The important thing to understand about repair kits is that their goal is to be good enough but not perfect. Something is good enough in an emergency if it gets the job done without exposing you to more danger. It may not be an ideal solution, but as long as you can get back to safety, that’s really all that matters.
6. Emergency Shelter
Shelter is the most important thing you can have after freshwater. While you don’t need a family-size tent for a three-hour hike around a meadow, an emergency bivy or a large survival blanket tarp can provide outstanding protection in an emergency. The best options can provide insulation and a more-or-less waterproof barrier in at least one direction.
I feel like I don’t need to explain why a source of heat, sanitize water and cook food is useful in an emergency, but this list wouldn’t be complete without it. Just knowing how to build a campfire will suffice in a pinch, but a few fire-starting tools can turn a chore into a simple task.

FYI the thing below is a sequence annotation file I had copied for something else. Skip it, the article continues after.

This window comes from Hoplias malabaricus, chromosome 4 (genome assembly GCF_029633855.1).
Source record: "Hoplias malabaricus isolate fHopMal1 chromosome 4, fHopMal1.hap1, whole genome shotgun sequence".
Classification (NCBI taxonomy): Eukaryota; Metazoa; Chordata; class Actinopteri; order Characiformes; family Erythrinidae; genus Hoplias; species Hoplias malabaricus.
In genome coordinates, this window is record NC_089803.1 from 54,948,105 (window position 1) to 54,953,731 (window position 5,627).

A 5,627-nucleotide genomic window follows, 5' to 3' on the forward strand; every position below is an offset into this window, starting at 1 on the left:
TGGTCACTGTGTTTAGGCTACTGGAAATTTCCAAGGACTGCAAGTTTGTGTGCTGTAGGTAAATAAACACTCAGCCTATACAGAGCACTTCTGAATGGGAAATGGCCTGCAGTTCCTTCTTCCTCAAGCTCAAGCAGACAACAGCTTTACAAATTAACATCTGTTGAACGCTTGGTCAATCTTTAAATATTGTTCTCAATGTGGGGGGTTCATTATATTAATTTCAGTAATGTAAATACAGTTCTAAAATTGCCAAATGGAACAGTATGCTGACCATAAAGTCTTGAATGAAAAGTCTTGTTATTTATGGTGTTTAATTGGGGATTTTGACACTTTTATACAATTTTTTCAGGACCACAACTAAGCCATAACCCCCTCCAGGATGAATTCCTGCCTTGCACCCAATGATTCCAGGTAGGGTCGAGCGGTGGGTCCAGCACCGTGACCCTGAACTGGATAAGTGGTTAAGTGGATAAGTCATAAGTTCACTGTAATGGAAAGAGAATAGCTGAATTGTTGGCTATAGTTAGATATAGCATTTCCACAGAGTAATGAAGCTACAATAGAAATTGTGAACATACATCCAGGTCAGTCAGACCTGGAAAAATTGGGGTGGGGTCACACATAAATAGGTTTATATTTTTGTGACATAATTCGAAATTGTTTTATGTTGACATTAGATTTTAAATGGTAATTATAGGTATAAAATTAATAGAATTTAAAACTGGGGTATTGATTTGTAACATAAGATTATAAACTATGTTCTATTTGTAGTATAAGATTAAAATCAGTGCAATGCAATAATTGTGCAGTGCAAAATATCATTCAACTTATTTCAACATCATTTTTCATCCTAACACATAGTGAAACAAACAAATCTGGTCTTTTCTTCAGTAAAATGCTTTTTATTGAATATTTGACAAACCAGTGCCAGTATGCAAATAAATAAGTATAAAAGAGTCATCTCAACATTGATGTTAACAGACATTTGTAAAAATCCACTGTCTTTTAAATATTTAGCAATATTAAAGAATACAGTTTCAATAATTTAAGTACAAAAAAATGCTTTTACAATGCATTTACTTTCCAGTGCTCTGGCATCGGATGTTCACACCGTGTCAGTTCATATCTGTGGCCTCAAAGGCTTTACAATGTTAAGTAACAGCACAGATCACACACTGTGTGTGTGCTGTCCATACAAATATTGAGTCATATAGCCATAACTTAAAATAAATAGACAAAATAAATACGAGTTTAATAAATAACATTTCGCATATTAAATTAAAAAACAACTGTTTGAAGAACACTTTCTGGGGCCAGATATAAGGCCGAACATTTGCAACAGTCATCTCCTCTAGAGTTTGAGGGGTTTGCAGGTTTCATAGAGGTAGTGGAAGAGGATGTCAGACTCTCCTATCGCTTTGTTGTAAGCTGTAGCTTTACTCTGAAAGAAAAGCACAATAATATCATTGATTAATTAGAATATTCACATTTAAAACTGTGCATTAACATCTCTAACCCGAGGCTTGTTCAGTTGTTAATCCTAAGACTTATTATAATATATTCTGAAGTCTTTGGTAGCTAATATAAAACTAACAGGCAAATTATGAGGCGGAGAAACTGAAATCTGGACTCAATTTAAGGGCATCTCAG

The important thing to understand here is proper fire safety. Even in an emergency, be careful and do everything you can to stop your fire from spreading outside its designated area.
8. Extra Clothes
Extra clothes can seem bulky, and they often are, but they’re also crucial for survival if you suddenly find yourself exposed. A sudden burst of rain can soak your gear and threaten your health, while wind chill can make everything worse.
Try to bring extra clothes that will help you survive. Warm full-body underwear, a face-covering hat, socks and gloves, and an extra jacket or vest usually suffice. Your goal here is to cover as much skin as possible. If you’re hiking in winter, try to bring extra insulation for all parts of your body.